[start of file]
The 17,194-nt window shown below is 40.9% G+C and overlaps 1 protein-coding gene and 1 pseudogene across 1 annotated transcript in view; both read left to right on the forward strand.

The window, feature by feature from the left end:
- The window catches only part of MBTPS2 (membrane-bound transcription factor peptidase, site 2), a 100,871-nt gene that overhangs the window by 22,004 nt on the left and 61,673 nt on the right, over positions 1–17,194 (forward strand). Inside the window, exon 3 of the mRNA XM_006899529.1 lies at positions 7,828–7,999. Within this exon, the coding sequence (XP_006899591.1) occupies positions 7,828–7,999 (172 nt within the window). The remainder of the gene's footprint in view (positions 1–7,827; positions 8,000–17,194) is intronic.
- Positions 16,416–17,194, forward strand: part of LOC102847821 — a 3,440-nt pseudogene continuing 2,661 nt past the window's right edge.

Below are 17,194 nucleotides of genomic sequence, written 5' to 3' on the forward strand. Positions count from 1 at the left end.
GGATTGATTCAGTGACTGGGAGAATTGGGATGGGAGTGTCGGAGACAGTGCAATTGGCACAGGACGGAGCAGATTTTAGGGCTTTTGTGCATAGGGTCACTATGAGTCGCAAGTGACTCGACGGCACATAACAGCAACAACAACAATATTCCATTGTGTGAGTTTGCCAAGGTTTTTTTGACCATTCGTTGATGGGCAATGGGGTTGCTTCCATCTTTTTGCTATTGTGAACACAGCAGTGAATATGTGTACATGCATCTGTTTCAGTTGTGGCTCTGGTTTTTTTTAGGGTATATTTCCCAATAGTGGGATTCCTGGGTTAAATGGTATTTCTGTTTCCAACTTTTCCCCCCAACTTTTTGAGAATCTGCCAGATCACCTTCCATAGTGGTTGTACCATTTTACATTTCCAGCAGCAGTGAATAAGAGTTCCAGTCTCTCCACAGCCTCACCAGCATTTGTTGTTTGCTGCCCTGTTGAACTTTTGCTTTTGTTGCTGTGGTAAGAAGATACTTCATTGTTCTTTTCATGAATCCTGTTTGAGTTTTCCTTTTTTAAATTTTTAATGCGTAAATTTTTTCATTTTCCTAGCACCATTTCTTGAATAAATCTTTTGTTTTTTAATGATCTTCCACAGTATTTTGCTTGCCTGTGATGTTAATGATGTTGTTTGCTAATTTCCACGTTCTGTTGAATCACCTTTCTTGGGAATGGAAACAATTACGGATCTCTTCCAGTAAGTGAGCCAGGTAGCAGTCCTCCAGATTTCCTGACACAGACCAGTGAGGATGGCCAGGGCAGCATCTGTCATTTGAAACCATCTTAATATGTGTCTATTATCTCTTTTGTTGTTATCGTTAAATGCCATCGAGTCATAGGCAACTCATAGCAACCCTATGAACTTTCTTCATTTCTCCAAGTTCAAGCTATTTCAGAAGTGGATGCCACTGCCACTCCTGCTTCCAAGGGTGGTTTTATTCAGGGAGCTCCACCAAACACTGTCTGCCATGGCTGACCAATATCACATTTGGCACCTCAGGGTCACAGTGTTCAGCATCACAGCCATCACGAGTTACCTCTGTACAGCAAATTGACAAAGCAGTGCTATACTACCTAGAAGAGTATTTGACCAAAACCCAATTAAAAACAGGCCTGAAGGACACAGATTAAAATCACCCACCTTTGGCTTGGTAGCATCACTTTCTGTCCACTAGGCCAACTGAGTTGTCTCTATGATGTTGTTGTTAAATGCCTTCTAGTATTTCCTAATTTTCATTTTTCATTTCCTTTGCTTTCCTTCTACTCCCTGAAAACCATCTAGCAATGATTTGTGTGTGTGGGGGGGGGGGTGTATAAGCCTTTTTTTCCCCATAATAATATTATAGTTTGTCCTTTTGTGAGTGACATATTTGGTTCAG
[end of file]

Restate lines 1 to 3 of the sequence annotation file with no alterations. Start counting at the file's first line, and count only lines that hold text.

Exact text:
The 17,194-nt window shown below is 40.9% G+C and overlaps 1 protein-coding gene and 1 pseudogene across 1 annotated transcript in view; both read left to right on the forward strand.

The window, feature by feature from the left end:
- The window catches only part of MBTPS2 (membrane-bound transcription factor peptidase, site 2), a 100,871-nt gene that overhangs the window by 22,004 nt on the left and 61,673 nt on the right, over positions 1–17,194 (forward strand). Inside the window, exon 3 of the mRNA XM_006899529.1 lies at positions 7,828–7,999. Within this exon, the coding sequence (XP_006899591.1) occupies positions 7,828–7,999 (172 nt within the window). The remainder of the gene's footprint in view (positions 1–7,827; positions 8,000–17,194) is intronic.